In Rolling Fork, the tornado reduced homes to piles of rubble and flipped cars on their sides. Other parts of the Deep South were digging out from damage caused by other suspected twisters. One man died in Morgan County, Alabama, the sheriff’s department said in a tweet.
The Federal Emergency Management Agency said in a briefing that 25 people were confirmed killed in Mississippi, 55 people were injured and 2,000 homes were damaged or destroyed. High winds, hail and strong storms were expected for parts of Alabama and Georgia on Sunday, the National Weather Service said.
“How anybody survived is unknown by me,” said Rodney Porter, who lives 20 miles (32 kilometers) south of Rolling Fork. When the storm hit, he immediately drove there to assist. He said he smelled natural gas and heard people screaming for help in the dark.
“Houses are gone, houses stacked on top of houses with vehicles on top of that,” he said.
Annette Body, who drove to the hard-hit town of Silver City from nearby Belozi, said she was feeling “blessed” that her own home was not destroyed, but other people lost everything.
“Cried last night, cried this morning,” she said, looking at flattened homes. “They said you need to take cover, but it happened so fast a lot of people didn’t even get a chance to take cover.”
Outside of Rolling Fork, a tornado ripped apart the home where Kimberly Berry lived in the Delta Flatlands. The twister left only a foundation and a few belongings — a toppled refrigerator, a dresser and nightstand, a bag of Christmas decorations, some clothing.
Berry said she and her 12-year-old daughter huddled and prayed inside a nearby church as the storm roared outside.
“I didn’t hear nothing but my own self praying and God answering my prayer. I mean, I can get another house, another furniture. But literally saving my life — I’m thankful,” she said.
More than a half-dozen shelters were opened in Mississippi to house the displaced.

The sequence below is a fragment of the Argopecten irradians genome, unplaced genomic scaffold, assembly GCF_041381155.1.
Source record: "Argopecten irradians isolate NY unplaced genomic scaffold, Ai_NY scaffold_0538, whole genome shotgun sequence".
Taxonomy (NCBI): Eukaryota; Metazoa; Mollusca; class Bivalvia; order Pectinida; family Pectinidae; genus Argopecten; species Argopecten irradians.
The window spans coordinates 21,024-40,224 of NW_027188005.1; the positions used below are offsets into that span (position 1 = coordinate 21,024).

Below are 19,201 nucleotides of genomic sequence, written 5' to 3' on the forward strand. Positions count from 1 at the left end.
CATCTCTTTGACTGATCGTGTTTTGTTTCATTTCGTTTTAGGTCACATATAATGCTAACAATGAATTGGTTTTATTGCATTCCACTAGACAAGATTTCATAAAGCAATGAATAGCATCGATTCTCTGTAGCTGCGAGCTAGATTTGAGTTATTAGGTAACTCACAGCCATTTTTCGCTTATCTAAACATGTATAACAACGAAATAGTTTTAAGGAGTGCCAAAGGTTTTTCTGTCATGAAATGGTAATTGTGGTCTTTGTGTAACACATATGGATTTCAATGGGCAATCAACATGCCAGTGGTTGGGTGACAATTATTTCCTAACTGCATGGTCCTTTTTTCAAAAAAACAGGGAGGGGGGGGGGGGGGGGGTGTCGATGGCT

Preliminary information based on estimates from storm reports and radar data indicate the tornado was on the ground for more than an hour and traversed at least 170 miles (274 kilometers), said Lance Perrilloux, a meteorologist with the National Weather Service’s Jackson office.
“That’s rare — very, very rare,” he said, attributing the long path to widespread atmospheric instability.
Perrilloux said preliminary findings showed the tornado began its path of destruction just southwest of Rolling Fork before continuing northeast toward the rural communities of Midnight and Silver City and onward toward Tchula, Black Hawk and Winona.
The supercell that produced the deadly twister also appeared to produce tornadoes causing damage in northwest and north-central Alabama, said Brian Squitieri, a severe storms forecaster with the weather service’s Storm Prediction Center in Norman, Oklahoma.
In Georgia, Rachel McMahon awoke Sunday to news from her dad that the Troup County motel he’d been staying in was destroyed. She said her dad, who is disabled, took shelter in the bathtub when the tornado hit.
He was badly shaken up, but not injured. She had to walk the last half-mile to his motel because of downed trees.
“SO thankful my dad is ok,” she posted on Facebook, along with photos and videos of the damage: houses with gaping holes in roofs, massive tree trunks snapped in half and powerlines dangling every which way.
Associated Press journalists Leah Willingham in Charleston, West Virginia; Jim Salter in O’Fallon, Missouri; Lea Skene in Baltimore; Jeff Martin in Woodstock, Georgia; Christopher Weber in Los Angeles, and Nicole Winfield in Rome contributed to this report.